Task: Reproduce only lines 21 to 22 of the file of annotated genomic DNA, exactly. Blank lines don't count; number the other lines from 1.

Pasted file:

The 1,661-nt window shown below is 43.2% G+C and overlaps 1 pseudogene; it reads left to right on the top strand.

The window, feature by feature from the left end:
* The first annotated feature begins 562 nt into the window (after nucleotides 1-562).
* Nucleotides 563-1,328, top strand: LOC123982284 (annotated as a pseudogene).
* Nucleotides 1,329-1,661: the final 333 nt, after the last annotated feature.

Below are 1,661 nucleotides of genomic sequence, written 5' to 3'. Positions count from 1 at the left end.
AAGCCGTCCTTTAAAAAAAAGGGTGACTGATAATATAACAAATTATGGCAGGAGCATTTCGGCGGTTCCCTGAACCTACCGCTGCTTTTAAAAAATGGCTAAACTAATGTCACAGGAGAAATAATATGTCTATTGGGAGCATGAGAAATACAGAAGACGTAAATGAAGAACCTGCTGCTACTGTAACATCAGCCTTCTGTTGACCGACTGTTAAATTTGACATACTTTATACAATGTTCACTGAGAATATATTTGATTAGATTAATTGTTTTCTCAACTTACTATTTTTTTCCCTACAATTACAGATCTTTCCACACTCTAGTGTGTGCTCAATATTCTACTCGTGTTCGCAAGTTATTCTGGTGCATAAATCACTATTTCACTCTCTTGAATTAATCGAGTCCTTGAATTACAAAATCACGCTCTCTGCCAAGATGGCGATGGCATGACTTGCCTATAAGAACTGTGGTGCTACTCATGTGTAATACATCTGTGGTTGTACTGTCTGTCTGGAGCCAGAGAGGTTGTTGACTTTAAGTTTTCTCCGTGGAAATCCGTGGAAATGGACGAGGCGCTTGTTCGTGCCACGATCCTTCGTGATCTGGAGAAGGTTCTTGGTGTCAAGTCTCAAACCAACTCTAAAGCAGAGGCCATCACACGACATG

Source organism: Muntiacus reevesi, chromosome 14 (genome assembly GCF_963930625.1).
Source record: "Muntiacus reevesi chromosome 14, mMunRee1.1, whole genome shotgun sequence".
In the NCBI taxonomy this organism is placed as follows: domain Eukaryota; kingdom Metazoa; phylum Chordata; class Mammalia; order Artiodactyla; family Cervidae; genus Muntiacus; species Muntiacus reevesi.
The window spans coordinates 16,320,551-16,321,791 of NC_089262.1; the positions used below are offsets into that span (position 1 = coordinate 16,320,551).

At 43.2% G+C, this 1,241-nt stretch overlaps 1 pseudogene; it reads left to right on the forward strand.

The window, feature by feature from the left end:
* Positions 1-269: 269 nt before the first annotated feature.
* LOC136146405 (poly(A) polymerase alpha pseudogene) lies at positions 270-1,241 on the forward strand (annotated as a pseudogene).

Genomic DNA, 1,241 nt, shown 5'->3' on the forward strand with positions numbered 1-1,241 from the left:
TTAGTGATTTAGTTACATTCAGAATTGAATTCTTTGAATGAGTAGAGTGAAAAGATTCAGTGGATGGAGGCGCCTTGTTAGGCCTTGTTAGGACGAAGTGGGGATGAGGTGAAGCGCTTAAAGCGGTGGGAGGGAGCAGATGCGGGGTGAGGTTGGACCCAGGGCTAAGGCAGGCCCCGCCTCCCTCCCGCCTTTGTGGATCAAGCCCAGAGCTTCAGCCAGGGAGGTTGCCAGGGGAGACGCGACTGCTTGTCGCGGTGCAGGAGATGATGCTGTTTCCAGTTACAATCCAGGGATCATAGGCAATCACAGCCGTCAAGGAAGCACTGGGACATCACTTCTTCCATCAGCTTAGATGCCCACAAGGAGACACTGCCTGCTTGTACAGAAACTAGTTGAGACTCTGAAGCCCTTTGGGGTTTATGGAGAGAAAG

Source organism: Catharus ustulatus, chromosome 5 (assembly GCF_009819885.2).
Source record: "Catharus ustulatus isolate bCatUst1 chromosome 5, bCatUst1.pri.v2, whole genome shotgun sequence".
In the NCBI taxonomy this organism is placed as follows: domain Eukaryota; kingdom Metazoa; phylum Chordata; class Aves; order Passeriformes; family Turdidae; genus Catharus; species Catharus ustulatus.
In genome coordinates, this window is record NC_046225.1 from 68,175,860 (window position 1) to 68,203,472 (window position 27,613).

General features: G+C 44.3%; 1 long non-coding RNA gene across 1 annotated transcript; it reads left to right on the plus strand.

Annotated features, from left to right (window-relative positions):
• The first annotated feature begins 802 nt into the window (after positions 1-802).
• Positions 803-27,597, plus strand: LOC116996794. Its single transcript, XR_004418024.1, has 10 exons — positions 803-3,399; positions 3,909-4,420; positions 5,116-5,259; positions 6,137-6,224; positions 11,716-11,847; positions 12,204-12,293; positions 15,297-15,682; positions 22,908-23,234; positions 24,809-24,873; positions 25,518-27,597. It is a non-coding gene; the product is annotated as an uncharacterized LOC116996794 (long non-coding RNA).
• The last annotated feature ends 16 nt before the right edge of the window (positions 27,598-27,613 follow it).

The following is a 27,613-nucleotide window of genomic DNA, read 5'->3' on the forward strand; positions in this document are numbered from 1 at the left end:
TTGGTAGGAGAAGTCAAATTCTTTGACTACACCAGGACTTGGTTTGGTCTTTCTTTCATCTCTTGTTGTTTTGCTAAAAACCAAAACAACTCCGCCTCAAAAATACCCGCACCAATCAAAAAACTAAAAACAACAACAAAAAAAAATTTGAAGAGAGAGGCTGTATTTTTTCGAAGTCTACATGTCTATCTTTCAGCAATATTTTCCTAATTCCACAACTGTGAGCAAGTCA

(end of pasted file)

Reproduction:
In genome coordinates, this window is record NC_046225.1 from 68,175,860 (window position 1) to 68,203,472 (window position 27,613).

General features: G+C 44.3%; 1 long non-coding RNA gene across 1 annotated transcript; it reads left to right on the plus strand.